- Measurement of enzyme binding isotope effects
- Chemical ligation and isotope labeling to locate dynamic effects
- Measurement of heavy enzyme isotope effects
- Extracting kinetic isotope effects from a global analysis of reaction progress curves
- KIE of metabolic flux and enzymes.
- Solvent and Primary KIE on Flavin Enzymes.
- The Rapid Determination of Primary Deuterium Isotope Effects on Enzyme-Catalyzed Proton Transfer at Carbon in 50/50 HOH/DOD
- 18-O isotope effects on oxygenases
- Chlorine isotope effects on dehalogenases
- Chlorine isotope effects (w/Paneth)
- Kinetic Deuterium Isotope Effects in Cytochrome P450 Reactions
F. Peter Guengerich
- Use of Isotopes and Isotope Effects for Investigations of Diiron Oxygenase Mechanisms
- Characterization of substrate, co-substrate, and product isotope effects associated with enzymatic oxygenations using gas- and liquid chromatography/isotope ratio mass spectrometry
- NMR titrations to determine equilibrium isotope effects
- NMR to characterize the nonstatistical distribution of stable isotopes in metabolism
- Applications of isotope ratio mass spectrometry in sports drug testing: accounting for isotope fractionation in analysis of biological s
Experimental Analysis of Enzyme Mechanism Using Isotope Effects, Volume 596, the latest release in the Methods in Enzymology series, continues the legacy of this premier serial with quality chapters authored by leaders in the field. Chapters in this comprehensive update include Measurement of enzyme binding isotope effects, Chemical ligation and isotope labeling to locate dynamic effects, Measurement of heavy enzyme isotope effects, Extracting kinetic isotope effects from a global analysis of reaction progress curves, KIE of metabolic flux and enzymes, Solvent and Primary KIE on Flavin Enzymes, and The Rapid Determination of Primary Deuterium Isotope Effects on Enzyme-Catalyzed Proton Transfer at Carbon in 50/50 HOH/DOD.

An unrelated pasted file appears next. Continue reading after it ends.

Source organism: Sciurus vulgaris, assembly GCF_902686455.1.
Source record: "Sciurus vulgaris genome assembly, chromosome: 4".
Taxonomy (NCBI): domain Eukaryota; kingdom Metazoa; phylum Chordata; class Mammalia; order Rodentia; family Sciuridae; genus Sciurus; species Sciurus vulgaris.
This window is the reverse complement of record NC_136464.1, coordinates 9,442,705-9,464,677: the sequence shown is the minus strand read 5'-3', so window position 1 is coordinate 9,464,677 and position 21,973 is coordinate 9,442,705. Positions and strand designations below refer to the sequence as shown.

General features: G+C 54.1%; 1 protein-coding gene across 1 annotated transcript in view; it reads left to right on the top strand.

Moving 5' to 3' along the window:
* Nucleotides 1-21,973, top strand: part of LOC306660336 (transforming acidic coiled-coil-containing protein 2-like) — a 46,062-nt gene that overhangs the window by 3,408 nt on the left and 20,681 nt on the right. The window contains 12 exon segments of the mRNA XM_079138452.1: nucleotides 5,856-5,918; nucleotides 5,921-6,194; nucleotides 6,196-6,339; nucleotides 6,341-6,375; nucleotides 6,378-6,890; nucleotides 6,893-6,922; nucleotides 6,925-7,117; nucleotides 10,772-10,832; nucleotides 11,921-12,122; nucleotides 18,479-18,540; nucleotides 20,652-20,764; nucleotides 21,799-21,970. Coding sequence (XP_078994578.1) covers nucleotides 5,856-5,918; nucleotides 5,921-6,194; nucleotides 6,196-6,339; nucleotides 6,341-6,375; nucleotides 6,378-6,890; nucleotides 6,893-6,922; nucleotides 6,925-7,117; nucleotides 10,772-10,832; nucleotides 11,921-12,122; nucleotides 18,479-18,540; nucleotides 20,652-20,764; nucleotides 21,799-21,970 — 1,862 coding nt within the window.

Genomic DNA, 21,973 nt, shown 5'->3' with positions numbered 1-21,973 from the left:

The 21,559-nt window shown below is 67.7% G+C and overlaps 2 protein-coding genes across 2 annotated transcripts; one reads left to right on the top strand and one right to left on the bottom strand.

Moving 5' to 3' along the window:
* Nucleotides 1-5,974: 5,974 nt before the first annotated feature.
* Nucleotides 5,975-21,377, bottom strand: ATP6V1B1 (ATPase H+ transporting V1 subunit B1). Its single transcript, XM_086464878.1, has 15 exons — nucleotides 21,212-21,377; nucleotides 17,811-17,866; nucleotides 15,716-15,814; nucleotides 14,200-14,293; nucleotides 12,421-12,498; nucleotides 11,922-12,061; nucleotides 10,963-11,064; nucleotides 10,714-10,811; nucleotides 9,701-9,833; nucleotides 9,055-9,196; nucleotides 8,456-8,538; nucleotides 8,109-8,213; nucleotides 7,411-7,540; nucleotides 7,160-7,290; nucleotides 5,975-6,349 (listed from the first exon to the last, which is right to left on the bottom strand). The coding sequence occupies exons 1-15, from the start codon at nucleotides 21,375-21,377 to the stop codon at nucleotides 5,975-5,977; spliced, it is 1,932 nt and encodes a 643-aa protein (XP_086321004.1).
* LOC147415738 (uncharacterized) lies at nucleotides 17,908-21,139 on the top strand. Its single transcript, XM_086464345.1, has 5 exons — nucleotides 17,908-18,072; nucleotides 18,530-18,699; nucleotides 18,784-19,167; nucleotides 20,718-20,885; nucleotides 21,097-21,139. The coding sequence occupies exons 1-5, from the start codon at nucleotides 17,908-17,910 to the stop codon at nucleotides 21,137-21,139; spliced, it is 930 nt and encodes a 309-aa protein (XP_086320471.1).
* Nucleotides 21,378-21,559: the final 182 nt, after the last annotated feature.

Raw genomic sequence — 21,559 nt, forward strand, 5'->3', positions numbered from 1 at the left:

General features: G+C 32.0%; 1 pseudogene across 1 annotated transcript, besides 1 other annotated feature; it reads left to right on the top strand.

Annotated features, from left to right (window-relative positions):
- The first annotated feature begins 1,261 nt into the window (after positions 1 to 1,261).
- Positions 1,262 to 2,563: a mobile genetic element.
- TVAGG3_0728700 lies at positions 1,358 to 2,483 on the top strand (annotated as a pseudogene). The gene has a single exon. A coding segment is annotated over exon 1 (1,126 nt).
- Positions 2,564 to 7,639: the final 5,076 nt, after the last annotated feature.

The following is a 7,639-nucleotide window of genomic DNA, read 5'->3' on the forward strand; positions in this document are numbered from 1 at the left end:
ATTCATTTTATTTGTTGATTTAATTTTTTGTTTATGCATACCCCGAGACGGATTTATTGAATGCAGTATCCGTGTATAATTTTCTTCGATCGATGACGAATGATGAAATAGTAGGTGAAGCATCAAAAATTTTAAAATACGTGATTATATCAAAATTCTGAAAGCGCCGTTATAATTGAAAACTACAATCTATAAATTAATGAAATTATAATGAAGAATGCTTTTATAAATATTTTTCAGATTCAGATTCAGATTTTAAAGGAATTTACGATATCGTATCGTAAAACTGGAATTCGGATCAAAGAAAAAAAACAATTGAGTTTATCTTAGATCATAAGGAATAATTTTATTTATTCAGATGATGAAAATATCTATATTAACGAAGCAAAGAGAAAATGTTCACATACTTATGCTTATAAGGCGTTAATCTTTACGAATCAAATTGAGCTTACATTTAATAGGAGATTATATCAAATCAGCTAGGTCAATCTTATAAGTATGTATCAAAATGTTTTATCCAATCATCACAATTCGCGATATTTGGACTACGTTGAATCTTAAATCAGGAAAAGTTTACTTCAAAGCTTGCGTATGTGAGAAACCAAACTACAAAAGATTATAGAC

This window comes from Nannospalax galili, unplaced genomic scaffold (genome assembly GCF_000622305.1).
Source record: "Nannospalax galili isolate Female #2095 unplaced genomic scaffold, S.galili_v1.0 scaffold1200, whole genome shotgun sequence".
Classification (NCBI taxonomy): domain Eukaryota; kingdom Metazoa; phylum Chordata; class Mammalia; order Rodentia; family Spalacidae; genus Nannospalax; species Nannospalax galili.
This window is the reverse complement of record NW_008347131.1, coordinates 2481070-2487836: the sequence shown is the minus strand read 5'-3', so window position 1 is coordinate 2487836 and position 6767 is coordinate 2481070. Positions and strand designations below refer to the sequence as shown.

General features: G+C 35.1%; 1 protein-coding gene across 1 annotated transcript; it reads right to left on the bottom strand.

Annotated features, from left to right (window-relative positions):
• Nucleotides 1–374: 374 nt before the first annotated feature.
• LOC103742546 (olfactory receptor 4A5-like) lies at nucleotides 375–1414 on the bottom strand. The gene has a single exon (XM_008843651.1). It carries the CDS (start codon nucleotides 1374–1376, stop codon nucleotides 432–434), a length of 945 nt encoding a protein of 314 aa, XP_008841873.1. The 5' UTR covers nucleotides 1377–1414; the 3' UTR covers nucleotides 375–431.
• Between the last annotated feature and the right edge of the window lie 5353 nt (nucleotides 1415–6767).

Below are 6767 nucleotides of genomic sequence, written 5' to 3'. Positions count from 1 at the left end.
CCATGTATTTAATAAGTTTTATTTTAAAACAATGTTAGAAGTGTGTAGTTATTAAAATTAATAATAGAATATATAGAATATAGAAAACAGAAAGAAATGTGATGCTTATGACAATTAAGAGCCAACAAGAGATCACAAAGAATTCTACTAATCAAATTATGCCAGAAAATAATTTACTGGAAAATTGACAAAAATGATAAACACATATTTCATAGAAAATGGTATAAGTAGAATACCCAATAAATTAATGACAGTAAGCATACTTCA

Readers who are interested in applying or understanding this research will find useful methods currently used for measuring isotope effects on solution and enzyme reactions.
- Written by pioneers of modern isotope effect research
- Is the only collection of modern kinetic isotope effect methods currently available
Enzymologists and biochemists interested in learning how to overcome the inherent challenges to measuring and interpreting kinetic isotope effects.
- No. of pages:
- © Academic Press 2017
- 13th September 2017
- Academic Press
- eBook ISBN:
- Hardcover ISBN:
Praise for the Series:
"Should be on the shelves of all libraries in the world as a whole collection." --Chemistry in Industry
"The work most often consulted in the lab." --Enzymologia
"The Methods in Enzymology series represents the gold-standard." --Neuroscience
Dr. Michael E. Harris received his BS in Chemistry from Florida State University in 1986. While an undergraduate at FSU he worked in the lab of Dr. William F. Marzluff on the cell cycle regulation of histone mRNA stability. In 1992 he began graduate school at the University of Alabama at Birmingham in the laboratory of Dr. Stephen L. Hadjuk. Dr. Harris’s thesis project involved investigating the mechanism of U-insertional RNA editing in trypanosomes. Building on his emerging interest in RNA structure and function he pursued postdoctoral training at Indiana University with Dr. Norman Pace. While in the Pace Lab, Dr. Harris used crosslinking and molecular modeling to generate the first accurate model of the ribonuclease P ribozyme. Since starting his independent research lab career at Case Western Reserve University in 1996 the Harris Lab has been involved in a long term investigation of catalysis and molecular recognition of RNA processing enzymes. A central component of his research involves using tandem mass spectrometric methods developed in collaboration with Dr. Vernon Anderson for measuring kinetic isotope effects on RNA 2’-O-transphosphorylation reactions. In addition, the Harris Lab has pioneered the development of new high throughput methods for measuring RNA binding affinity and processing rates. His lab is using these novel approaches to investigate the basic principles that define the specificity of RNA binding proteins and RNA processing enzymes.
Department of Biochemistry, Case Western Reserve University, USA
Vernon Anderson, is a program director in the Division of Pharmacology, Physiology, and Biological Chemistry, National Institute of General Medical Sciences, Bethesda, USA
Division of Pharmacology, Physiology, and Biological Chemistry, National Institute of General Medical Sciences, Bethesda, USA